When you separate from federal service you will have a choice as to whether to leave your money in the Thrift Savings Plan or to roll it over into an Individual Retirement Arrangement (IRA) and the rules that govern them. Not surprisingly, the Thrift Board encourages you to leave your TSP contributions right where they are and many financial advisers urge you to roll your money into IRAs, or other tax deferred plans, that they offer.

Rollovers have been allowed in IRAs since the 1970s and in the TSP since its inception in the late 1980s. Originally the rules were that, as long as the money that was withdrawn from the TSP (or other tax advantaged account, such as an IRA) was rolled into another tax advantaged account within 60 days, there was no tax due and there was no withholding. That changed in the 1990s; beginning then, federal income taxes were withheld from any rollover that was not a direct rollover (i.e., the money went directly from the IRA or TSP to the other qualified account). Most financial advisers are aware of the fact that rollovers have to be direct in order to avoid federal income tax withholding. If you are working with an adviser when you rollover your TSP, follow their advice and do a direct rollover.

The TSP doesn’t have a form that is used specifically for rollovers. In order to roll money from the TSP into another plan or IRA, you would use the appropriate TSP form and have the financial adviser you are working with fill in the transfer portion of the form. There are currently five possible forms you might use, depending on your situation: 1) TSP – 70, Request for Full Withdrawal; 2) TSP – 75, Age-Based In-Service Withdrawal Request; 3) TSP – 77, Request for Partial Withdrawal When Separated; 4) TSP – 79, Change from Monthly Payments to Final Payment; and 5) TSP – 90, Withdrawal Request for Beneficiary Participants. It is likely that the forms will be changed after the TSP Modernization Act is implemented in September 2019.

Under current TSP rules, you are only allowed two withdrawals (and therefore, two rollovers) from your TSP account. If you have not taken an age-based withdrawal while working (you must be at least 59 ½ to do so), you are allowed one partial withdrawal and one full withdrawal once you separate from federal service. If you took an age-based withdrawal while working, you would only be allowed to take a full withdrawal after you separate. When the TSP Modernization Act is implemented there will be more withdrawal choices, but still not as many as you would have in an IRA (where you can take money out whenever you feel like it). So, when it comes to withdrawal choice, the advantage goes to the IRA.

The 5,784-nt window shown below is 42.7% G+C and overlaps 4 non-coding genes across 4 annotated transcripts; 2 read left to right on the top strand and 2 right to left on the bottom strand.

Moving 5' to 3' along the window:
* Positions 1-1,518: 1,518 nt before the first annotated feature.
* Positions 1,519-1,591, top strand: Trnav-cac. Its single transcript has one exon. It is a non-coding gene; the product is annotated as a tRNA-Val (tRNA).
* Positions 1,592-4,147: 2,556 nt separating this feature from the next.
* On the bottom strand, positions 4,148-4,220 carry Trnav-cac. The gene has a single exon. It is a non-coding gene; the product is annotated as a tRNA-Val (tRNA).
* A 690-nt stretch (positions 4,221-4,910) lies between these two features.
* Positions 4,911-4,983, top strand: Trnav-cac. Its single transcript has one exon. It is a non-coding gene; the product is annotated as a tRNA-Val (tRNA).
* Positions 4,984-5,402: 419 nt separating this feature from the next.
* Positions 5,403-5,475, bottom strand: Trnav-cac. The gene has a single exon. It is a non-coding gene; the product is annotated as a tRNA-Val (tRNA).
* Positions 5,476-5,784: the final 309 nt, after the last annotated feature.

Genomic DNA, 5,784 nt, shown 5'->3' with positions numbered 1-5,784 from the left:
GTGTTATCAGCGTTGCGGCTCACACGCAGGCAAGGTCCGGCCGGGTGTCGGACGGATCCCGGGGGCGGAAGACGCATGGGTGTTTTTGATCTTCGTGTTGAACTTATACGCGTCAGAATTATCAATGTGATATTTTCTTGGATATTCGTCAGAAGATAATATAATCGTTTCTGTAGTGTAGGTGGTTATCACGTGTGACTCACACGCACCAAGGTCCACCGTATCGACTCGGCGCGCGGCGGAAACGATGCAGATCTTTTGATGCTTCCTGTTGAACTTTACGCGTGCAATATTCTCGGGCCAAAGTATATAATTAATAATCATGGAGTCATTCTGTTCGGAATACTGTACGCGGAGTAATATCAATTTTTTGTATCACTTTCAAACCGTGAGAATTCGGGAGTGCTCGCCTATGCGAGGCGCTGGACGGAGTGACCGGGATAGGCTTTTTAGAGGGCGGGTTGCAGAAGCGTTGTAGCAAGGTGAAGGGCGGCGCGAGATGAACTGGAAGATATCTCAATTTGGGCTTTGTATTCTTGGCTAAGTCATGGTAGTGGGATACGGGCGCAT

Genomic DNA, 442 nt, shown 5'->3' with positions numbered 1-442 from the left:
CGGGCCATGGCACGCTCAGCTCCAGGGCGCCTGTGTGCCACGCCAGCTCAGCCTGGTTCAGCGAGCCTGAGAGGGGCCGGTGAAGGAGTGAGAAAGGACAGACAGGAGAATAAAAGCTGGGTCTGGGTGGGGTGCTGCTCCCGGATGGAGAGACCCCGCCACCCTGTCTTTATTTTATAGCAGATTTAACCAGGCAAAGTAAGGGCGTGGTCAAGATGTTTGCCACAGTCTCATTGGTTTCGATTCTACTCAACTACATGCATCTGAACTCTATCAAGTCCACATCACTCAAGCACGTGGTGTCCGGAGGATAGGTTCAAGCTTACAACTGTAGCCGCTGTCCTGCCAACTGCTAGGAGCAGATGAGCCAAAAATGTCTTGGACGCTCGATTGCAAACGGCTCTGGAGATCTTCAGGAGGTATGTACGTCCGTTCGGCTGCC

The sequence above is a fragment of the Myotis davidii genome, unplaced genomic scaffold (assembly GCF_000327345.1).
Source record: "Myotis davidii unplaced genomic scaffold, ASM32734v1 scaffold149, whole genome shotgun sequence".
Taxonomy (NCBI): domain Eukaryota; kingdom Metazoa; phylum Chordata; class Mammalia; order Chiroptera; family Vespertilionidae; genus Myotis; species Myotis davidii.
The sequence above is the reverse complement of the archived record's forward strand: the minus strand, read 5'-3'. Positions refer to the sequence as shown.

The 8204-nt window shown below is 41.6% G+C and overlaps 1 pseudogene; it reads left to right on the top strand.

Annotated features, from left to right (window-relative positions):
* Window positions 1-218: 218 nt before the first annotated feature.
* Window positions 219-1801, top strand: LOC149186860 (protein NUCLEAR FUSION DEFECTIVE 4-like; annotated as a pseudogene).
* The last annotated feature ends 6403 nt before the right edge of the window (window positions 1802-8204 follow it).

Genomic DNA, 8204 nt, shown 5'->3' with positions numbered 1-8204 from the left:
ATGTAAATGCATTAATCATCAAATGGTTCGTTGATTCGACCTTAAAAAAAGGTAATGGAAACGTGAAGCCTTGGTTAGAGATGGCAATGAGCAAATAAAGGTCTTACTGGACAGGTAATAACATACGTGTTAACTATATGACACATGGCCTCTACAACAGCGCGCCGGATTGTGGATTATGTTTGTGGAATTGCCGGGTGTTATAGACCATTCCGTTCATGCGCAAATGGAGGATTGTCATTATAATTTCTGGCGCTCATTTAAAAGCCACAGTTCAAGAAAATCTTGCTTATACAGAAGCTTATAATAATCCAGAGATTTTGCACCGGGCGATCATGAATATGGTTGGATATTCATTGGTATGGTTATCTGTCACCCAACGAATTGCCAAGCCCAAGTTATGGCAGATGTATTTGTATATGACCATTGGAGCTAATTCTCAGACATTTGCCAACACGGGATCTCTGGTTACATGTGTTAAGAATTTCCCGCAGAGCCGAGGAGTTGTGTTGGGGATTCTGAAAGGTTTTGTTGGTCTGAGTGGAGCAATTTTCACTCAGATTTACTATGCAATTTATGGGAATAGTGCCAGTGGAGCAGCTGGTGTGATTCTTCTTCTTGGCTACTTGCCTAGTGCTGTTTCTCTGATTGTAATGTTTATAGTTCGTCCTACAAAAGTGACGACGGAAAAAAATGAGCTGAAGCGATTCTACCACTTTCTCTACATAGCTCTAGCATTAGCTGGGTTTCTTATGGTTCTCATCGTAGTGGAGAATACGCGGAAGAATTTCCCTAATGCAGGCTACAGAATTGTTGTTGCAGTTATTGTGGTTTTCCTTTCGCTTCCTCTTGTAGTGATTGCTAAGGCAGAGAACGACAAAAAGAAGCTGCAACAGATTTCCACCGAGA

When it comes to investment expenses, the expenses in the TSP are significantly less than the expenses in most IRAs. So, when it comes to expenses, the advantage belongs to the TSP.

If you separate from federal service in or after the year in which you reach 55 (50 for certain special category employees), your withdrawals will be penalty free. If your money is in an IRA, you will face an early withdrawal penalty for anything you take out up until you reach 59 ½. Both the TSP and IRAs have an exception for life expectancy based payments that are continued for the longer of 5 years, or until you reach the age of 59 ½. IRAs, however have more exceptions to the early withdrawal penalty than the TSP does. So, depending on your situation, the advantage can be with the TSP, an IRA, or neither.

If you continue working at your federal job past the age of 70 ½, you are not required to take required minimum distributions (RMDs) from the TSP. With a traditional IRA, you must take RMDs at 70 ½ whether or not you are still working. With a Roth IRA you never have to take RMDs, but with the Roth TSP, you do. Here whether or not there is an advantage depends on your situation.

IRAs generally offer less protection from creditors that do employer sponsored retirement plans like the TSP, so here’s another TSP advantage.

When all is said and done, it’s your situation more than anything else that will give you the answer as to whether or not to roll your money out of the Thrift Savings Plan.

See more on TSP Transfers including rollovers at ask.FEDweek.com